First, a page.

Corrado, C, C Hulten and D Sichel (2009), “Intangible capital and US economic growth”, Review of Income and Wealth 55(3): 661-685.
Eggertsson, G, J Robbins and E Wold (2018), “Kaldor and Piketty’s facts: The rise of monopoly power in the United States”, NBER Working Paper 24287.
Eisfeldt, A and D Papanikolaou (2013), “Organization capital and the cross-section of expected returns”, Journal of Finance 68(4): 1365-1406.
Hall, R and D Jorgenson (1967), “Tax policy and investment behavior”, American Economic Review 57(3): 391-414.
Karabarbounis, L and B Neiman (2014), “The global decline of the labor share”, Quarterly Journal of Economics 129(1): 61-103.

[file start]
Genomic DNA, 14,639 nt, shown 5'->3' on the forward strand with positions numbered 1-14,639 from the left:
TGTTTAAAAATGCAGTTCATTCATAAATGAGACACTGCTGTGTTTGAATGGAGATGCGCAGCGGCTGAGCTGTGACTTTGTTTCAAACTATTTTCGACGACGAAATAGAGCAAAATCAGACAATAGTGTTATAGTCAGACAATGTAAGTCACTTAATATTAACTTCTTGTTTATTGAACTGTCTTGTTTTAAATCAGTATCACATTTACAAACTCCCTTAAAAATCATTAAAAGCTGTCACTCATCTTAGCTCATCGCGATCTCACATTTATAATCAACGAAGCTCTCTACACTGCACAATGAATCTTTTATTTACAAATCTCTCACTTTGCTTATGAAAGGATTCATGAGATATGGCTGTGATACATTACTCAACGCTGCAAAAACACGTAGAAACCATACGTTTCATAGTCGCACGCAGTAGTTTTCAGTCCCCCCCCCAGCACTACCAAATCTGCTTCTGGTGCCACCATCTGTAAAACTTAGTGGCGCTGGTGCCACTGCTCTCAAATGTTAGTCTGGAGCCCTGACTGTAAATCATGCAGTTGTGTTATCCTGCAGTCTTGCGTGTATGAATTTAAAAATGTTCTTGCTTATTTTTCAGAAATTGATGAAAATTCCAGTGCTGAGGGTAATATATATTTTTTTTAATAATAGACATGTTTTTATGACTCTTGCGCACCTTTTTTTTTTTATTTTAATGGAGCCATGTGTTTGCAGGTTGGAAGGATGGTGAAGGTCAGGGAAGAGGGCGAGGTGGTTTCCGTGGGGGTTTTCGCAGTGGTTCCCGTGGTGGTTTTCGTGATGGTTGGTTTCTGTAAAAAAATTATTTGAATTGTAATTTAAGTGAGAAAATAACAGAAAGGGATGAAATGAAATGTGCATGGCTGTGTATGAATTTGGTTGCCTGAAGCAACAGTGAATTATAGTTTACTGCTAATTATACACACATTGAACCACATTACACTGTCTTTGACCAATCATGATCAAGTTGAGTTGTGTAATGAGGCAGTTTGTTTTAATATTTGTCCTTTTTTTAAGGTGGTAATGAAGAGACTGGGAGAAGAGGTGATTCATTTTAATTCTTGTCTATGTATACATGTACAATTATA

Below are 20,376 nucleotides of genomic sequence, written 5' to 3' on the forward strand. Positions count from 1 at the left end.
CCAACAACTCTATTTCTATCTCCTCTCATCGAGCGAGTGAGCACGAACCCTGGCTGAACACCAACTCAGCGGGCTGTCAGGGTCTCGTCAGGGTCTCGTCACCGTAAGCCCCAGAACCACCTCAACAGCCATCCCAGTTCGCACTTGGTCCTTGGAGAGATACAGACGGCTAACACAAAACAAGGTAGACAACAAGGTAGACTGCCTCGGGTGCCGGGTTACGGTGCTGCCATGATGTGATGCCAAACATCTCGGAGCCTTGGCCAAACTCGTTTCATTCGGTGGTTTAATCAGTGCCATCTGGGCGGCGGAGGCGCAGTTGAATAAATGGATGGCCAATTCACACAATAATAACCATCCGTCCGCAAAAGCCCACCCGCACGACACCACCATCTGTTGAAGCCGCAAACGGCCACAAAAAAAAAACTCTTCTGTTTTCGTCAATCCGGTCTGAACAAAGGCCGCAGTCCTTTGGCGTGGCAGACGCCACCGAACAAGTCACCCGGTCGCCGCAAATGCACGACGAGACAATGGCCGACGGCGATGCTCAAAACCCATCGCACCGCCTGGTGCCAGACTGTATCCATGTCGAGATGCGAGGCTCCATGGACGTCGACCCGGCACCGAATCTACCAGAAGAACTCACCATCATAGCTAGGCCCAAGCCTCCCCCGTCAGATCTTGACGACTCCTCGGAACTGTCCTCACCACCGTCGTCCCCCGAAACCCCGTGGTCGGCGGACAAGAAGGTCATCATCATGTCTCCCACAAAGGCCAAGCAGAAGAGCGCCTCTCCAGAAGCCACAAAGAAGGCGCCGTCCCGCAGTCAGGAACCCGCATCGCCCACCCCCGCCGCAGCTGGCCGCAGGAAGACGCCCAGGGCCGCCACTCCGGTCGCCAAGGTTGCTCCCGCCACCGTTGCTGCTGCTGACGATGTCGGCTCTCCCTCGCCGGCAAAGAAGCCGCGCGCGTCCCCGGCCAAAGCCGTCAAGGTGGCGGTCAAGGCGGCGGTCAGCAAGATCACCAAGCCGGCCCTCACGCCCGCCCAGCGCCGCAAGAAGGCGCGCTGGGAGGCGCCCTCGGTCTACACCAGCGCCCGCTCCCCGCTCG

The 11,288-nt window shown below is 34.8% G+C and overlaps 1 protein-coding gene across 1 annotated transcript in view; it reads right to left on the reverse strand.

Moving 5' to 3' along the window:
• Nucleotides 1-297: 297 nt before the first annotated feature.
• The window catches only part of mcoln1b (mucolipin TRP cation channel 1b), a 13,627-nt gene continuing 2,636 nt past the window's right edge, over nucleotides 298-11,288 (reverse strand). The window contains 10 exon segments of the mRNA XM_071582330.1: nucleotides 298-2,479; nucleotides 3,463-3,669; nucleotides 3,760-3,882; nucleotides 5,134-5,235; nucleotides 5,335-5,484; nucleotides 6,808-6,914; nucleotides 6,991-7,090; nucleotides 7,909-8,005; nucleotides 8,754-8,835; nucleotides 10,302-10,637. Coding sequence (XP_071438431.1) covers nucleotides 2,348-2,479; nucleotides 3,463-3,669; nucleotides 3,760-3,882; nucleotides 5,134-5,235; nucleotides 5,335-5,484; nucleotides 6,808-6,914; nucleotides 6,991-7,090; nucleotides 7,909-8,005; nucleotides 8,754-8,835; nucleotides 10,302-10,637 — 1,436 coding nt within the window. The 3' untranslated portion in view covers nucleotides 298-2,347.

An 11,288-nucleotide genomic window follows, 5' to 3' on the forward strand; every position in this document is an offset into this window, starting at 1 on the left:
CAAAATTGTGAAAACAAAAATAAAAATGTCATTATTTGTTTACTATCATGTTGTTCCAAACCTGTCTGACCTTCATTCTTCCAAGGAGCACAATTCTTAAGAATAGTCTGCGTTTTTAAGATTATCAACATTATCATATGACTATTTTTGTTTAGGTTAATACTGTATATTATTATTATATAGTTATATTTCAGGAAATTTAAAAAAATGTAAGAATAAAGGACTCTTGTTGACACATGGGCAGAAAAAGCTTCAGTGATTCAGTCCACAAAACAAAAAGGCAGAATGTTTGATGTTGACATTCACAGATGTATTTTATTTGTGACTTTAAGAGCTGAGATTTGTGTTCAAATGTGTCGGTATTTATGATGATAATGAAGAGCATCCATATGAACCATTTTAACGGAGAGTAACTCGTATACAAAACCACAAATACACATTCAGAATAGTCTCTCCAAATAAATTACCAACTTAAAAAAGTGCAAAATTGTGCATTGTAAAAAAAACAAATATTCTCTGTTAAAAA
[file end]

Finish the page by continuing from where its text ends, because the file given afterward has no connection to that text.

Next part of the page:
Karabarbounis, L and B Neiman (2018), “Accounting for factorless income”, NBER Working Paper 24404.
McGrattan, E and E Prescott (2005), “Taxes, regulations, and the value of US and UK corporations”, Review of Economic Studies 72(3): 767-796.
 Further, the longer time series makes clear that this methodology for measuring economic profits is at odds with, rather than reinforcing of, the results in De Loecker and Eeckhout (2017), which are based on firm-level data and show that markups were largely flat prior to 1980 before rising to record levels today.
 Figures 1 and 2 here plot all series as five-year moving averages.
 The paper repeats all relevant plots with a lower elasticity of substitution (equal to 0.75). Our results, comparisons, and conclusions on the plausibility of the three cases do not qualitatively change.
 Influential work along these lines has been done by McGrattan and Prescott (2005), Corrado et al. (2009) and Eisfeldt and Papanikolaou (2013).